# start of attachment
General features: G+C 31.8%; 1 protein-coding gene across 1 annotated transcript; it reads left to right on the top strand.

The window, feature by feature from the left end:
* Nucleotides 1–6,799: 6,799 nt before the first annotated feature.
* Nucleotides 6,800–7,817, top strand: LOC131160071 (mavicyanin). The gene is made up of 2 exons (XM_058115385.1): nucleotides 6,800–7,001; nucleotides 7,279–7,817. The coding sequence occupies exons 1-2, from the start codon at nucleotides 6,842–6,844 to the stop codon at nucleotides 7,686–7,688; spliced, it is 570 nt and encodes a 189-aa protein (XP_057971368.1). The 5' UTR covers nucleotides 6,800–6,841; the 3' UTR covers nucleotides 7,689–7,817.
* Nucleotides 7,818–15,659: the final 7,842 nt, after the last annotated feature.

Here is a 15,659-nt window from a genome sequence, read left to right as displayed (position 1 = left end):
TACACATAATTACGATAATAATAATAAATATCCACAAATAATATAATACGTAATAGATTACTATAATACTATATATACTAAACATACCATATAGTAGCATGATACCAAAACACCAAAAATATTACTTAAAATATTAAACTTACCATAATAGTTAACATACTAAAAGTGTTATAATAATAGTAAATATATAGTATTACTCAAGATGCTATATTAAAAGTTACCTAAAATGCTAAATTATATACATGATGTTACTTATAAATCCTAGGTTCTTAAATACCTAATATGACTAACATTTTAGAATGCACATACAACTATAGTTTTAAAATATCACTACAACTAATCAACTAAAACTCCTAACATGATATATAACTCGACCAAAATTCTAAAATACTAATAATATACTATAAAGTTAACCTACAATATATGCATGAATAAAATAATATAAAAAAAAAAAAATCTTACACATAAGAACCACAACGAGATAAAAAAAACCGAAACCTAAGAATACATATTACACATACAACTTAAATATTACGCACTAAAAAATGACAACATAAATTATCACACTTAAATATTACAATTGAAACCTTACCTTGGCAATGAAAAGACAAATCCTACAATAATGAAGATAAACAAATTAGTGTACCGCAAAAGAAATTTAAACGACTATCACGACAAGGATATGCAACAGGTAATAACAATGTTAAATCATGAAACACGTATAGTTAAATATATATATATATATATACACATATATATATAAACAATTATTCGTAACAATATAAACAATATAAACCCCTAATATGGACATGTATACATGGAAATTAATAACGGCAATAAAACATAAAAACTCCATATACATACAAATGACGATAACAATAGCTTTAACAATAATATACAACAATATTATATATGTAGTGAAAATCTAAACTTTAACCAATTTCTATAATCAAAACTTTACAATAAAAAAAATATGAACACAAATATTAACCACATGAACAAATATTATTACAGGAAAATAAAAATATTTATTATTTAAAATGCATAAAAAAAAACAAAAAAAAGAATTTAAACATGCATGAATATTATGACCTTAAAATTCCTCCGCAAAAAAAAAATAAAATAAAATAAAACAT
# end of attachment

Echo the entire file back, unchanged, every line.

General features: G+C 31.8%; 1 protein-coding gene across 1 annotated transcript; it reads left to right on the top strand.

The window, feature by feature from the left end:
* Nucleotides 1–6,799: 6,799 nt before the first annotated feature.
* Nucleotides 6,800–7,817, top strand: LOC131160071 (mavicyanin). The gene is made up of 2 exons (XM_058115385.1): nucleotides 6,800–7,001; nucleotides 7,279–7,817. The coding sequence occupies exons 1-2, from the start codon at nucleotides 6,842–6,844 to the stop codon at nucleotides 7,686–7,688; spliced, it is 570 nt and encodes a 189-aa protein (XP_057971368.1). The 5' UTR covers nucleotides 6,800–6,841; the 3' UTR covers nucleotides 7,689–7,817.
* Nucleotides 7,818–15,659: the final 7,842 nt, after the last annotated feature.

Here is a 15,659-nt window from a genome sequence, read left to right as displayed (position 1 = left end):
TACACATAATTACGATAATAATAATAAATATCCACAAATAATATAATACGTAATAGATTACTATAATACTATATATACTAAACATACCATATAGTAGCATGATACCAAAACACCAAAAATATTACTTAAAATATTAAACTTACCATAATAGTTAACATACTAAAAGTGTTATAATAATAGTAAATATATAGTATTACTCAAGATGCTATATTAAAAGTTACCTAAAATGCTAAATTATATACATGATGTTACTTATAAATCCTAGGTTCTTAAATACCTAATATGACTAACATTTTAGAATGCACATACAACTATAGTTTTAAAATATCACTACAACTAATCAACTAAAACTCCTAACATGATATATAACTCGACCAAAATTCTAAAATACTAATAATATACTATAAAGTTAACCTACAATATATGCATGAATAAAATAATATAAAAAAAAAAAAATCTTACACATAAGAACCACAACGAGATAAAAAAAACCGAAACCTAAGAATACATATTACACATACAACTTAAATATTACGCACTAAAAAATGACAACATAAATTATCACACTTAAATATTACAATTGAAACCTTACCTTGGCAATGAAAAGACAAATCCTACAATAATGAAGATAAACAAATTAGTGTACCGCAAAAGAAATTTAAACGACTATCACGACAAGGATATGCAACAGGTAATAACAATGTTAAATCATGAAACACGTATAGTTAAATATATATATATATATATACACATATATATATAAACAATTATTCGTAACAATATAAACAATATAAACCCCTAATATGGACATGTATACATGGAAATTAATAACGGCAATAAAACATAAAAACTCCATATACATACAAATGACGATAACAATAGCTTTAACAATAATATACAACAATATTATATATGTAGTGAAAATCTAAACTTTAACCAATTTCTATAATCAAAACTTTACAATAAAAAAAATATGAACACAAATATTAACCACATGAACAAATATTATTACAGGAAAATAAAAATATTTATTATTTAAAATGCATAAAAAAAAACAAAAAAAAGAATTTAAACATGCATGAATATTATGACCTTAAAATTCCTCCGCAAAAAAAAAATAAAATAAAATAAAACAT